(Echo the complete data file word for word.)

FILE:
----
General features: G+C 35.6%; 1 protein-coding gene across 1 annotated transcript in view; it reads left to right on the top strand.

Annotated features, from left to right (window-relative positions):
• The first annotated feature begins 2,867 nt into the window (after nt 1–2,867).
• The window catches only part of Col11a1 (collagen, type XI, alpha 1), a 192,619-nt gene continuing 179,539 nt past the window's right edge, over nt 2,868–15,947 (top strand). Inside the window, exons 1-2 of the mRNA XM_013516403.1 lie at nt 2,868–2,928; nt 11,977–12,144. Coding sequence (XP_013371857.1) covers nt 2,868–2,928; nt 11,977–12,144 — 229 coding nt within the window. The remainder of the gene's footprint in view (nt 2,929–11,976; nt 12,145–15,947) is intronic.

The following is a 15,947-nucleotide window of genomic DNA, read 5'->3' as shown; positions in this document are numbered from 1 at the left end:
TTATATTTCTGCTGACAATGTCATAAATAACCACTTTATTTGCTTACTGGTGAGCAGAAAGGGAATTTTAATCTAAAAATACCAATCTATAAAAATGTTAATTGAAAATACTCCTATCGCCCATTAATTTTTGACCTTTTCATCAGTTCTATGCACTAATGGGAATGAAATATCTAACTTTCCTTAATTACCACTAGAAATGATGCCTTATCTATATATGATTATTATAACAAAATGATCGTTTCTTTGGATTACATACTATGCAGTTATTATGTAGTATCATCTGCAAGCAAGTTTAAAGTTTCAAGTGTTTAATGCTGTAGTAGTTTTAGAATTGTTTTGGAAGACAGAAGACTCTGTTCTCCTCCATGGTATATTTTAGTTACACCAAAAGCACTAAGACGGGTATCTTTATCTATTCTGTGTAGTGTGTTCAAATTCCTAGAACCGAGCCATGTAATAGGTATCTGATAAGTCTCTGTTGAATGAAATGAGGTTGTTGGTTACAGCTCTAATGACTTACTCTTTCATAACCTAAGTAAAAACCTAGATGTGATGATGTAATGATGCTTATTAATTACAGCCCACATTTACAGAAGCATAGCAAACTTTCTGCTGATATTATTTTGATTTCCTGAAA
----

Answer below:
General features: G+C 35.6%; 1 protein-coding gene across 1 annotated transcript in view; it reads left to right on the top strand.

Annotated features, from left to right (window-relative positions):
• The first annotated feature begins 2,867 nt into the window (after nt 1–2,867).
• The window catches only part of Col11a1 (collagen, type XI, alpha 1), a 192,619-nt gene continuing 179,539 nt past the window's right edge, over nt 2,868–15,947 (top strand). Inside the window, exons 1-2 of the mRNA XM_013516403.1 lie at nt 2,868–2,928; nt 11,977–12,144. Coding sequence (XP_013371857.1) covers nt 2,868–2,928; nt 11,977–12,144 — 229 coding nt within the window. The remainder of the gene's footprint in view (nt 2,929–11,976; nt 12,145–15,947) is intronic.

The following is a 15,947-nucleotide window of genomic DNA, read 5'->3' as shown; positions in this document are numbered from 1 at the left end:
TTATATTTCTGCTGACAATGTCATAAATAACCACTTTATTTGCTTACTGGTGAGCAGAAAGGGAATTTTAATCTAAAAATACCAATCTATAAAAATGTTAATTGAAAATACTCCTATCGCCCATTAATTTTTGACCTTTTCATCAGTTCTATGCACTAATGGGAATGAAATATCTAACTTTCCTTAATTACCACTAGAAATGATGCCTTATCTATATATGATTATTATAACAAAATGATCGTTTCTTTGGATTACATACTATGCAGTTATTATGTAGTATCATCTGCAAGCAAGTTTAAAGTTTCAAGTGTTTAATGCTGTAGTAGTTTTAGAATTGTTTTGGAAGACAGAAGACTCTGTTCTCCTCCATGGTATATTTTAGTTACACCAAAAGCACTAAGACGGGTATCTTTATCTATTCTGTGTAGTGTGTTCAAATTCCTAGAACCGAGCCATGTAATAGGTATCTGATAAGTCTCTGTTGAATGAAATGAGGTTGTTGGTTACAGCTCTAATGACTTACTCTTTCATAACCTAAGTAAAAACCTAGATGTGATGATGTAATGATGCTTATTAATTACAGCCCACATTTACAGAAGCATAGCAAACTTTCTGCTGATATTATTTTGATTTCCTGAAA